We’ve all heard the saying, “age is just a number.” Nowhere is that more important than in the hospital setting. Over the years I’ve become more and more aware of ageism in healthcare – a bias against full treatment options for older patients. Assumptions about lower capabilities, cognitive status and sedentary lifestyle are all too common. There is a kind of “senior profiling” that occurs among hospital staff, and this regularly leads to inappropriate medical care.
Take for example, the elderly woman who was leading an active life in retirement. She was the chairman of the board at a prestigious company, was an avid Pilates participant, and the caregiver for her disabled son. A new physician at her practice recommended a higher dose of diuretic (which she dutifully accepted), and several days later she became delirious from dehydration. She was admitted to the local hospital where it was presumed, due to her age, that she had advanced dementia. Hospice care was recommended at discharge. All she needed was IV fluids.
I recently cared for an attorney in her 70’s who had a slow growing brain tumor that was causing speech difficulties. She too, was written off as having dementia until an MRI was performed to explore the reason for new left-eye blindness. The tumor was successfully removed, but she was denied brain rehabilitation services because of her “history of dementia.”
Of course, I recently wrote about my 80-year-old patient, Jack, who was presumed to be an alcoholic when he showed up to his local hospital with a stroke.
Hospitalized patients are often very different than their usual selves. As we age, we become more vulnerable to medication side-effects, infections, and delirium. And so, the chance of an elderly hospitalized patient being acutely impaired is much higher than the general population. Unfortunately, many hospital-based physicians and surgeons — and certainly nurses and therapists — have little or no prior knowledge of the patient in their care. The patient’s “normal baseline” must often be reconstructed with the help of family members and friends. This takes precious time, and often goes undone.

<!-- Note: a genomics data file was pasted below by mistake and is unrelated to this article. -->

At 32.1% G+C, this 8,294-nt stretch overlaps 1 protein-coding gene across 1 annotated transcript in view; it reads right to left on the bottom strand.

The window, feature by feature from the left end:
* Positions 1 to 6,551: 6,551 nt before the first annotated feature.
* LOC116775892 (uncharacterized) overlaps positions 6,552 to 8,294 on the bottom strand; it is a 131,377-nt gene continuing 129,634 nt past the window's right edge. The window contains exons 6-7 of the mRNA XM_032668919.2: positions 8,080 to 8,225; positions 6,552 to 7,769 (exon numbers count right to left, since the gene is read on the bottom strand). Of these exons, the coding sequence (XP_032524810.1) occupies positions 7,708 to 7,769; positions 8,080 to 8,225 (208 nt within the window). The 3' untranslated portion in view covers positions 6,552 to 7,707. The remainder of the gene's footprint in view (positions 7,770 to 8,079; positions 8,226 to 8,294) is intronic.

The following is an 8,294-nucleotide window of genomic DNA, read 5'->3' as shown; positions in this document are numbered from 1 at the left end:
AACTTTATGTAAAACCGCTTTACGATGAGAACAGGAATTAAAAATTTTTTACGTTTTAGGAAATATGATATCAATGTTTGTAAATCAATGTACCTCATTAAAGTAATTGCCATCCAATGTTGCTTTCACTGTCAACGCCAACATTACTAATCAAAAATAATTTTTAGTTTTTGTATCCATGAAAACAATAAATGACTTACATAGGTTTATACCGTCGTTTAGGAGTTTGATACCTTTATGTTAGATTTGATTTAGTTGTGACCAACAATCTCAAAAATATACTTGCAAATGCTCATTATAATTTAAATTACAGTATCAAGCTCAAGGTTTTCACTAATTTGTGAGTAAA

Years ago, a patient’s family doctor would admit them to the hospital and care for them there. Now that the breadth and depth of our treatments have given birth to an army of sub-specialists, we have increased access to life-saving interventions at the expense of knowing those who need them. This presents a peculiar problem – one in which we spend enormous amounts of resources on diagnostic rabbit holes, because we aren’t certain if our patients’ symptoms are new or old. Was Mrs. Smith born with a lazy eye, or is she having a brain bleed? We could ask a family member, but we usually order an MRI.
My plea is for healthcare staff to be very mindful of the tendency to profile seniors. Just because Mr. Johnson has behavioral disturbances in his hospital room doesn’t mean that he is like that at home. Be especially suspicious of reversible causes of mental status changes in the elderly, and presume that patients are normally functional and bright until proven otherwise.
Last month I hit a new age record at my rehab hospital – I admitted a charming, active, 103-year-old woman after a small stroke caused her some new weakness. She was highly motivated in therapy, improved markedly and was discharged to an independent living center. I bet she will live many more years. When I joked that she didn’t look a day over 80, she winked and told me she had stopped counting birthdays years ago. She said, “It doesn’t matter how old you are, it matters what you can do. And I can do a lot.”